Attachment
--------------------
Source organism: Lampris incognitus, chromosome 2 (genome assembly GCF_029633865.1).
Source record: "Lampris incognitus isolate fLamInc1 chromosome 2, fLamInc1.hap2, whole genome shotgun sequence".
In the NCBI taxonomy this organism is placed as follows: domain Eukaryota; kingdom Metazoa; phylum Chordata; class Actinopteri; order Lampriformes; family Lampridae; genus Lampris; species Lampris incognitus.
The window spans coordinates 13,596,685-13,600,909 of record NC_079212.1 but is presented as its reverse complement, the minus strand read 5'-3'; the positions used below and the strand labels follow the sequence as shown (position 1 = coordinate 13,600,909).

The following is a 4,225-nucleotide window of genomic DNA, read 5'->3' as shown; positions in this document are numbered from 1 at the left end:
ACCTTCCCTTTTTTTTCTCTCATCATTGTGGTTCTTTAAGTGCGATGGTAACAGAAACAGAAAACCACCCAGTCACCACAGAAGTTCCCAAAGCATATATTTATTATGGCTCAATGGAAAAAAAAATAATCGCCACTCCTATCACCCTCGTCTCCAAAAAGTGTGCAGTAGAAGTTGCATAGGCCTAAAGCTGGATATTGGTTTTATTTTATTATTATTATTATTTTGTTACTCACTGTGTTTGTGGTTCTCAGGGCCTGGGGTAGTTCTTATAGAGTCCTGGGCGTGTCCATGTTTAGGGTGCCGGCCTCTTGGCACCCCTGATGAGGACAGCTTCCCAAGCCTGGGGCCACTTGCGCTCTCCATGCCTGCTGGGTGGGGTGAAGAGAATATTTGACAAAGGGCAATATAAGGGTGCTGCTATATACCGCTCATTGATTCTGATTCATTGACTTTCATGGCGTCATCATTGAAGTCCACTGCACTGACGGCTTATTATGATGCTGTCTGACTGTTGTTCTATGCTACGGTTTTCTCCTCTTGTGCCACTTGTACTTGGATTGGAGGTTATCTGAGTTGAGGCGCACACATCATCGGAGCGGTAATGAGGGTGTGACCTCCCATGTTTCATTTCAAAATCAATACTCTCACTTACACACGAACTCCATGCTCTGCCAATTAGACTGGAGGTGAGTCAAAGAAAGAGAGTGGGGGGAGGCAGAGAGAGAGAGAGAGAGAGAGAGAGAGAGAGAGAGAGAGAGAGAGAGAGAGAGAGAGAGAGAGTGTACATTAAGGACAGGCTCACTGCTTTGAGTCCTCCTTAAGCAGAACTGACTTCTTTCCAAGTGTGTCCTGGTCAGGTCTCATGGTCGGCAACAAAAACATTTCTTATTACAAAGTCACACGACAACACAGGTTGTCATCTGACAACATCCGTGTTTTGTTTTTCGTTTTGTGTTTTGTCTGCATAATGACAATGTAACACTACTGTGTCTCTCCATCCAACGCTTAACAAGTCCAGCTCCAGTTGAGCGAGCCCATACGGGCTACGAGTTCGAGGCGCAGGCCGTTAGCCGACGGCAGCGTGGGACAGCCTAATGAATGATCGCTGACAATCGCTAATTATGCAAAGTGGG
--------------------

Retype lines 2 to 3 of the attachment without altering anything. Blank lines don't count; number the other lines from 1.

Source record: "Lampris incognitus isolate fLamInc1 chromosome 2, fLamInc1.hap2, whole genome shotgun sequence".
In the NCBI taxonomy this organism is placed as follows: domain Eukaryota; kingdom Metazoa; phylum Chordata; class Actinopteri; order Lampriformes; family Lampridae; genus Lampris; species Lampris incognitus.